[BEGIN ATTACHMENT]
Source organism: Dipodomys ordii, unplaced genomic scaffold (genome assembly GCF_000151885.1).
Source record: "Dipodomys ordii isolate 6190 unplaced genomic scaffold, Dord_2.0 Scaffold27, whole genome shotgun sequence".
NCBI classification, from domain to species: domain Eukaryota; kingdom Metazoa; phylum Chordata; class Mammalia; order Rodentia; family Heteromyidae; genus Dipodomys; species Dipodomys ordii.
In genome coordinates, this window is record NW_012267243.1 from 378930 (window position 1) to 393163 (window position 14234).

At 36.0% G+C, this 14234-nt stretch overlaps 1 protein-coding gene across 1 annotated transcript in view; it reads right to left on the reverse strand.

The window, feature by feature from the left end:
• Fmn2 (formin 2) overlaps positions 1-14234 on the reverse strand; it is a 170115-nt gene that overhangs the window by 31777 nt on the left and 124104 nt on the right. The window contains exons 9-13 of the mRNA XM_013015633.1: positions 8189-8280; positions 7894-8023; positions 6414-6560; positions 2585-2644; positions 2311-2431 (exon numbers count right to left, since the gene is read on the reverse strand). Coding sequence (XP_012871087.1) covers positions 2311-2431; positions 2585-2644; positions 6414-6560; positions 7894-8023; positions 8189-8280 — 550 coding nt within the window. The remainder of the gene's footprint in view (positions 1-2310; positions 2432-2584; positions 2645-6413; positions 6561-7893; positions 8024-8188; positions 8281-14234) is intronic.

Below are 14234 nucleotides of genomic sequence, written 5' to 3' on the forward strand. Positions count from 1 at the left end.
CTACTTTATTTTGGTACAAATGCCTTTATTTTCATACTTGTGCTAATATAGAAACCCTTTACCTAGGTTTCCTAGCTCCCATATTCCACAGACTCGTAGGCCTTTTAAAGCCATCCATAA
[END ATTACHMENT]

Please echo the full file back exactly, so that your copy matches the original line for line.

Source organism: Dipodomys ordii, unplaced genomic scaffold (genome assembly GCF_000151885.1).
Source record: "Dipodomys ordii isolate 6190 unplaced genomic scaffold, Dord_2.0 Scaffold27, whole genome shotgun sequence".
NCBI classification, from domain to species: domain Eukaryota; kingdom Metazoa; phylum Chordata; class Mammalia; order Rodentia; family Heteromyidae; genus Dipodomys; species Dipodomys ordii.
In genome coordinates, this window is record NW_012267243.1 from 378930 (window position 1) to 393163 (window position 14234).

At 36.0% G+C, this 14234-nt stretch overlaps 1 protein-coding gene across 1 annotated transcript in view; it reads right to left on the reverse strand.

The window, feature by feature from the left end:
• Fmn2 (formin 2) overlaps positions 1-14234 on the reverse strand; it is a 170115-nt gene that overhangs the window by 31777 nt on the left and 124104 nt on the right. The window contains exons 9-13 of the mRNA XM_013015633.1: positions 8189-8280; positions 7894-8023; positions 6414-6560; positions 2585-2644; positions 2311-2431 (exon numbers count right to left, since the gene is read on the reverse strand). Coding sequence (XP_012871087.1) covers positions 2311-2431; positions 2585-2644; positions 6414-6560; positions 7894-8023; positions 8189-8280 — 550 coding nt within the window. The remainder of the gene's footprint in view (positions 1-2310; positions 2432-2584; positions 2645-6413; positions 6561-7893; positions 8024-8188; positions 8281-14234) is intronic.

Below are 14234 nucleotides of genomic sequence, written 5' to 3' on the forward strand. Positions count from 1 at the left end.
CTACTTTATTTTGGTACAAATGCCTTTATTTTCATACTTGTGCTAATATAGAAACCCTTTACCTAGGTTTCCTAGCTCCCATATTCCACAGACTCGTAGGCCTTTTAAAGCCATCCATAA